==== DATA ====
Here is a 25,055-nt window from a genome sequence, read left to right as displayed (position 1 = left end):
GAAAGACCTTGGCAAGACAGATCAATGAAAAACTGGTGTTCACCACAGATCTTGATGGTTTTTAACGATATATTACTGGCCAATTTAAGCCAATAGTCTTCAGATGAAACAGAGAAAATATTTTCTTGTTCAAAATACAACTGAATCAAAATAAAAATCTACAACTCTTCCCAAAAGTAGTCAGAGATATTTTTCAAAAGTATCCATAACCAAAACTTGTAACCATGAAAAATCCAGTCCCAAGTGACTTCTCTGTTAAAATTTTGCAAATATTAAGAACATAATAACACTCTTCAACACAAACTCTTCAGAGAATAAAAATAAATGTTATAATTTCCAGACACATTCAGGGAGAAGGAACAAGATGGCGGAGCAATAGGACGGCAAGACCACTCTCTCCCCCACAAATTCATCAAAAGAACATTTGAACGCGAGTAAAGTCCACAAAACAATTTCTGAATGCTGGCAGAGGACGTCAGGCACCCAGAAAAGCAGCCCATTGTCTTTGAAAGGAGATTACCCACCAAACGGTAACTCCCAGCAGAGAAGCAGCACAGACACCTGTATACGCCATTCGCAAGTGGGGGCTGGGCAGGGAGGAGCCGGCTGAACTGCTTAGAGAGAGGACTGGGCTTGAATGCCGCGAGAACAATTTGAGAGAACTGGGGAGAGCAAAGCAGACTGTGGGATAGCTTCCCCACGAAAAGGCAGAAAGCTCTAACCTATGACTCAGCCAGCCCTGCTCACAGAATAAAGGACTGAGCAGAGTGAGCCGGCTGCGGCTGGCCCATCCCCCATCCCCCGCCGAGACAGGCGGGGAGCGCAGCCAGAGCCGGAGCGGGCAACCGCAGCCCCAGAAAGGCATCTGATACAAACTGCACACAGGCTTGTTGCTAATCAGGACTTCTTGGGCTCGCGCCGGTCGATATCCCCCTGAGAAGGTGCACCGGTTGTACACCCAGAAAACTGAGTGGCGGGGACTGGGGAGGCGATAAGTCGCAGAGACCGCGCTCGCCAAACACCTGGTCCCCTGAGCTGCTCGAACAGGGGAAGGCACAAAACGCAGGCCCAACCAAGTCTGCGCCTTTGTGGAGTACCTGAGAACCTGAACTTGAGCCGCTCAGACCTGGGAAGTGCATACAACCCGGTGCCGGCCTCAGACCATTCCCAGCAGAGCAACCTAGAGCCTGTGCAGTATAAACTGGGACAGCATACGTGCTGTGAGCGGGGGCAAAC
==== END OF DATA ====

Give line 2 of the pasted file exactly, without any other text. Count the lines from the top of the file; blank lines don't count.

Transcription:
GAAAGACCTTGGCAAGACAGATCAATGAAAAACTGGTGTTCACCACAGATCTTGATGGTTTTTAACGATATATTACTGGCCAATTTAAGCCAATAGTCTTCAGATGAAACAGAGAAAATATTTTCTTGTTCAAAATACAACTGAATCAAAATAAAAATCTACAACTCTTCCCAAAAGTAGTCAGAGATATTTTTCAAAAGTATCCATAACCAAAACTTGTAACCATGAAAAATCCAGTCCCAAGTGACTTCTCTGTTAAAATTTTGCAAATATTAAGAACATAATAACACTCTTCAACACAAACTCTTCAGAGAATAAAAATAAATGTTATAATTTCCAGACACATTCAGGGAGAAGGAACAAGATGGCGGAGCAATAGGACGGCAAGACCACTCTCTCCCCCACAAATTCATCAAAAGAACATTTGAACGCGAGTAAAGTCCACAAAACAATTTCTGAATGCTGGCAGAGGACGTCAGGCACCCAGAAAAGCAGCCCATTGTCTTTGAAAGGAGATTACCCACCAAACGGTAACTCCCAGCAGAGAAGCAGCACAGACACCTGTATACGCCATTCGCAAGTGGGGGCTGGGCAGGGAGGAGCCGGCTGAACTGCTTAGAGAGAGGACTGGGCTTGAATGCCGCGAGAACAATTTGAGAGAACTGGGGAGAGCAAAGCAGACTGTGGGATAGCTTCCCCACGAAAAGGCAGAAAGCTCTAACCTATGACTCAGCCAGCCCTGCTCACAGAATAAAGGACTGAGCAGAGTGAGCCGGCTGCGGCTGGCCCATCCCCCATCCCCCGCCGAGACAGGCGGGGAGCGCAGCCAGAGCCGGAGCGGGCAACCGCAGCCCCAGAAAGGCATCTGATACAAACTGCACACAGGCTTGTTGCTAATCAGGACTTCTTGGGCTCGCGCCGGTCGATATCCCCCTGAGAAGGTGCACCGGTTGTACACCCAGAAAACTGAGTGGCGGGGACTGGGGAGGCGATAAGTCGCAGAGACCGCGCTCGCCAAACACCTGGTCCCCTGAGCTGCTCGAACAGGGGAAGGCACAAAACGCAGGCCCAACCAAGTCTGCGCCTTTGTGGAGTACCTGAGAACCTGAACTTGAGCCGCTCAGACCTGGGAAGTGCATACAACCCGGTGCCGGCCTCAGACCATTCCCAGCAGAGCAACCTAGAGCCTGTGCAGTATAAACTGGGACAGCATACGTGCTGTGAGCGGGGGCAAAC